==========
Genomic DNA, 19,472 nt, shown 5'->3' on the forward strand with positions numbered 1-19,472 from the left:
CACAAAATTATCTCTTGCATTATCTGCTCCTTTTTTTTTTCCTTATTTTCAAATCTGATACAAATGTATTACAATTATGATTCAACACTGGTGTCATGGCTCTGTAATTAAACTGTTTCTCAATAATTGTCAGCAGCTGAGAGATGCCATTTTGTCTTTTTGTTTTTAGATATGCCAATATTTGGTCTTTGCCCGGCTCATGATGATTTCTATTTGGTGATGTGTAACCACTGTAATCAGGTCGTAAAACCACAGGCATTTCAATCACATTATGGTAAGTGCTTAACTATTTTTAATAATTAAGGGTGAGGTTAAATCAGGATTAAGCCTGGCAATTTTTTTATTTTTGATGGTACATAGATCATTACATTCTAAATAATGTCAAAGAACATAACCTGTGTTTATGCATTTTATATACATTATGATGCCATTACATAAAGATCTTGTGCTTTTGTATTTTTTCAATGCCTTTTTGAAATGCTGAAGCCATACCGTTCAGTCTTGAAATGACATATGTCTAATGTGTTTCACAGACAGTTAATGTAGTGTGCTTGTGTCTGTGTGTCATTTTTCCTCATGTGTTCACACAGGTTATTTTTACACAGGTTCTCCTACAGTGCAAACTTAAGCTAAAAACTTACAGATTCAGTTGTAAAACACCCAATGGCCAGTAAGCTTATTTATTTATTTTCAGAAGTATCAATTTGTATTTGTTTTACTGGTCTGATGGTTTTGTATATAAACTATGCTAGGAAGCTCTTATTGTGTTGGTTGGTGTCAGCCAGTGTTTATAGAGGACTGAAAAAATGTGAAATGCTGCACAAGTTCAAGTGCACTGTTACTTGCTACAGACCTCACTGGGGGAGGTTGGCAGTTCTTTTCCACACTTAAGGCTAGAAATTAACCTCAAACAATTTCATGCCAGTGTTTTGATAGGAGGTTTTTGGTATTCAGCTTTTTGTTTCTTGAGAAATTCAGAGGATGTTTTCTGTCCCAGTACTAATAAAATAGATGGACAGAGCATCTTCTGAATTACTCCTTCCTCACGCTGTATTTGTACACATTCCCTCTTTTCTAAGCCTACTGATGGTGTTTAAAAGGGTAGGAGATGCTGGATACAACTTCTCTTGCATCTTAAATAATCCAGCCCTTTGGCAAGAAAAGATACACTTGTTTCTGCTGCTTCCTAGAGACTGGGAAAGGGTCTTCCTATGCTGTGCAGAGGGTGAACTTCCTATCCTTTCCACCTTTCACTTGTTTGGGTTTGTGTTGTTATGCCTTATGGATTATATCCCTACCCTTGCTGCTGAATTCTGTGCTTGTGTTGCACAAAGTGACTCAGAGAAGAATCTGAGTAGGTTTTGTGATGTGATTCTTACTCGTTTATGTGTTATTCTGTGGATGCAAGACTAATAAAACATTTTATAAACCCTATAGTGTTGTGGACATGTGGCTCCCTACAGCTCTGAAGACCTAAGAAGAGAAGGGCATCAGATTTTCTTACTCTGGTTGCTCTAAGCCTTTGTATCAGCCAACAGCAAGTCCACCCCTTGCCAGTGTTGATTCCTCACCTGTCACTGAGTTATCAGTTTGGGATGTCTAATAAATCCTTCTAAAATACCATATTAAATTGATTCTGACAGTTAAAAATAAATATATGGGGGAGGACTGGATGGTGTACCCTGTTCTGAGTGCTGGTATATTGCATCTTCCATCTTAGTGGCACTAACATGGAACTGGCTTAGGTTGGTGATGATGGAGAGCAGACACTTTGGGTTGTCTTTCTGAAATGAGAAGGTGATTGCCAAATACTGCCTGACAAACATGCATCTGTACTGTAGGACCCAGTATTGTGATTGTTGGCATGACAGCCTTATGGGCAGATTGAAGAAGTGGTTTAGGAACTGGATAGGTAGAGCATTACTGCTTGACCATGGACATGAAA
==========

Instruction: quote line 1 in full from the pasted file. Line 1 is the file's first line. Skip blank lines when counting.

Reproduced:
Genomic DNA, 19,472 nt, shown 5'->3' on the forward strand with positions numbered 1-19,472 from the left: